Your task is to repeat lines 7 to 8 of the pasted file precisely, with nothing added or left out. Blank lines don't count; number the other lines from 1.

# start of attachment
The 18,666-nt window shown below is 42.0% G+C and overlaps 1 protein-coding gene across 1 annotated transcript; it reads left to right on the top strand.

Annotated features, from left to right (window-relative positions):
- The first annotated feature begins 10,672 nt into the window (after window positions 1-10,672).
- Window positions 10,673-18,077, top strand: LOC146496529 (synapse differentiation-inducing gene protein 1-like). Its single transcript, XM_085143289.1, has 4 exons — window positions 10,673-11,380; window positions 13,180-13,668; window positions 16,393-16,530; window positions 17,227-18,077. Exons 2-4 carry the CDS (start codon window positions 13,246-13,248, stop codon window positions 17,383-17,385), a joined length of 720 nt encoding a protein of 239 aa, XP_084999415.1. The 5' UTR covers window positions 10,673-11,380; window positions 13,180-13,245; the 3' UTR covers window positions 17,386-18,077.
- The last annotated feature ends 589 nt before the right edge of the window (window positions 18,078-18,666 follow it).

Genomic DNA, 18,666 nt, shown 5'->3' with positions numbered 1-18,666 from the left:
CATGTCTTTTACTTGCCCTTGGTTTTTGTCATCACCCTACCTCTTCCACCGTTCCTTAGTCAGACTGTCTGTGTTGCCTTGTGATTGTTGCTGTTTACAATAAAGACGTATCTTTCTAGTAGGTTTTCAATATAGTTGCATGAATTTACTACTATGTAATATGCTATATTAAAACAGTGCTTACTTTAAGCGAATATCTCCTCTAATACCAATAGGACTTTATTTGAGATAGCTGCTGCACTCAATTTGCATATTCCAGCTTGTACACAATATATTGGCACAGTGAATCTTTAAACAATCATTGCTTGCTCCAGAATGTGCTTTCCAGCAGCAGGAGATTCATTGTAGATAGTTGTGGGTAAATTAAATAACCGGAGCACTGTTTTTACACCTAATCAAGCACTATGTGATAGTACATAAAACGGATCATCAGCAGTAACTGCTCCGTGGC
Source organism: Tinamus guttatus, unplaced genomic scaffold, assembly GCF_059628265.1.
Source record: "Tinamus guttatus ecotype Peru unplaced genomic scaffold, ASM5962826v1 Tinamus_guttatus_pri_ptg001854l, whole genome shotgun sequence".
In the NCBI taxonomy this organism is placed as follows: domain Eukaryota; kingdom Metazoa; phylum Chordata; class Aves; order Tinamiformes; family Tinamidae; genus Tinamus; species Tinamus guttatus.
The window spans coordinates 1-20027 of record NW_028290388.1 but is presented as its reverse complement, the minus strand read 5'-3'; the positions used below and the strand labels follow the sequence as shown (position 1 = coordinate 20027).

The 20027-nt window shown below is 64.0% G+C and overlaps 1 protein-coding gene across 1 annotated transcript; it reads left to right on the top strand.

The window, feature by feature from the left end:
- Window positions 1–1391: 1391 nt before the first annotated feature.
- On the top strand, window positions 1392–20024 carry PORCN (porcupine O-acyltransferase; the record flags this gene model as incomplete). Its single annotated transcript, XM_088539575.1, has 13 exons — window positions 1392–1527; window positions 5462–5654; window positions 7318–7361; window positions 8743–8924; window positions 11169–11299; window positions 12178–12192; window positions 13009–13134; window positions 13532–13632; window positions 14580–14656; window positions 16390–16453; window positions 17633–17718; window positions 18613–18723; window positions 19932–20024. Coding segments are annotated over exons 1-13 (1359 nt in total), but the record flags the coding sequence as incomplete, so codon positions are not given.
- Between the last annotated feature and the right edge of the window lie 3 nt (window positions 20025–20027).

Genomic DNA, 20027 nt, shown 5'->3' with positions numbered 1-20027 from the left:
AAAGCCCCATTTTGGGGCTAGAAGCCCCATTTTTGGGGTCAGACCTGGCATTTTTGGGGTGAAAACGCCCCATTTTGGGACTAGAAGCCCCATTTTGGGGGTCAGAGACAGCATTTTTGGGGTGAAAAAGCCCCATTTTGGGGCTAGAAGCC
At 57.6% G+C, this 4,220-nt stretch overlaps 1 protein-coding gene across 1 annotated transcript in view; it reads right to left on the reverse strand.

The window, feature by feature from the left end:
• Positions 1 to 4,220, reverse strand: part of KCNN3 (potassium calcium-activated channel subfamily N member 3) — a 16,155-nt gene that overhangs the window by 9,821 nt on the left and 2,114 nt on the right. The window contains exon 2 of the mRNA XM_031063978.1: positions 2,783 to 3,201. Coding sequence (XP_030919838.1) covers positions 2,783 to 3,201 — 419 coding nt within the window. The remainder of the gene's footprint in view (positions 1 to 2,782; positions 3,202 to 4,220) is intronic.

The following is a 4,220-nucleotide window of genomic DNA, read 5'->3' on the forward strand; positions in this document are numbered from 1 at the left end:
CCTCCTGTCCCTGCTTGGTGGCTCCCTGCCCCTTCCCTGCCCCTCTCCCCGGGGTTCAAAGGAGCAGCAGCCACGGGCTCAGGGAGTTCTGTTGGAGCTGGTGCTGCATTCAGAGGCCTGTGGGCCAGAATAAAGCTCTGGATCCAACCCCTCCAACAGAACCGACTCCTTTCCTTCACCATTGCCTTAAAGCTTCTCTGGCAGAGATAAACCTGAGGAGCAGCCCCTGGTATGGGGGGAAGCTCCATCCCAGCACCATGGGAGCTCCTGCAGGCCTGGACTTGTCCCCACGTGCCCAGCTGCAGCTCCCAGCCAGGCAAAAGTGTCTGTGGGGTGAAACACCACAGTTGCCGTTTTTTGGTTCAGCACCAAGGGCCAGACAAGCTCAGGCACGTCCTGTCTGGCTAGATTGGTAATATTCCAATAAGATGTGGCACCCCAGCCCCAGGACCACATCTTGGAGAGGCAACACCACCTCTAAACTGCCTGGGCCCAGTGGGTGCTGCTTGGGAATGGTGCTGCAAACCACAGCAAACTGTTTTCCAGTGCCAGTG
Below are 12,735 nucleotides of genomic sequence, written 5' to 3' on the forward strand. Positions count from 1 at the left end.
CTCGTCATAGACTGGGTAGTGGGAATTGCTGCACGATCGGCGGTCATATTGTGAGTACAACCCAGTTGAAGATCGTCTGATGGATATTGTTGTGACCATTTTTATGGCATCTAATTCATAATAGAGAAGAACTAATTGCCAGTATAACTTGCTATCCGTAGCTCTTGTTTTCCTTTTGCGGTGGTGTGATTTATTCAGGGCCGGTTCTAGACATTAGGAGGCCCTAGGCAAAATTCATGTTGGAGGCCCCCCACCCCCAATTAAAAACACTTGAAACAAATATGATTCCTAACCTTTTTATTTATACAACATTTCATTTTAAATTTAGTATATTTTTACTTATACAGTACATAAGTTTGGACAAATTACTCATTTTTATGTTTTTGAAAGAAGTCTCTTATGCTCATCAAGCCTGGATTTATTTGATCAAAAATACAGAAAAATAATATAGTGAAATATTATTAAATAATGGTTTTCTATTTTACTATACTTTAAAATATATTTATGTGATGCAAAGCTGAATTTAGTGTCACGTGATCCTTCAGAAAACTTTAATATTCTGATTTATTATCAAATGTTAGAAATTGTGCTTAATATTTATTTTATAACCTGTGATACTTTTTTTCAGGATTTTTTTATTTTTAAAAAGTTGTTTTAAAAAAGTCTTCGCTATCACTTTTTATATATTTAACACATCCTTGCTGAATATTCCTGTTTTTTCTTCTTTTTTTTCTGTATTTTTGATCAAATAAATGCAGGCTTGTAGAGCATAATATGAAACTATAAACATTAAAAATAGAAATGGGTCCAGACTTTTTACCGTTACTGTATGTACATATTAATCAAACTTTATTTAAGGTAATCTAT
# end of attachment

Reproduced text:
CATGTCTTTTACTTGCCCTTGGTTTTTGTCATCACCCTACCTCTTCCACCGTTCCTTAGTCAGACTGTCTGTGTTGCCTTGTGATTGTTGCTGTTTACAATAAAGACGTATCTTTCTAGTAGGTTTTCAATATAGTTGCATGAATTTACTACTATGTAATATGCTATATTAAAACAGTGCTTACTTTAAGCGAATATCTCCTCTAATACCAATAGGACTTTATTTGAGATAGCTGCTGCACTCAATTTGCATATTCCAGCTTGTACACAATATATTGGCACAGTGAATCTTTAAACAATCATTGCTTGCTCCAGAATGTGCTTTCCAGCAGCAGGAGATTCATTGTAGATAGTTGTGGGTAAATTAAATAACCGGAGCACTGTTTTTACACCTAATCAAGCACTATGTGATAGTACATAAAACGGATCATCAGCAGTAACTGCTCCGTGGC
Source organism: Tinamus guttatus, unplaced genomic scaffold, assembly GCF_059628265.1.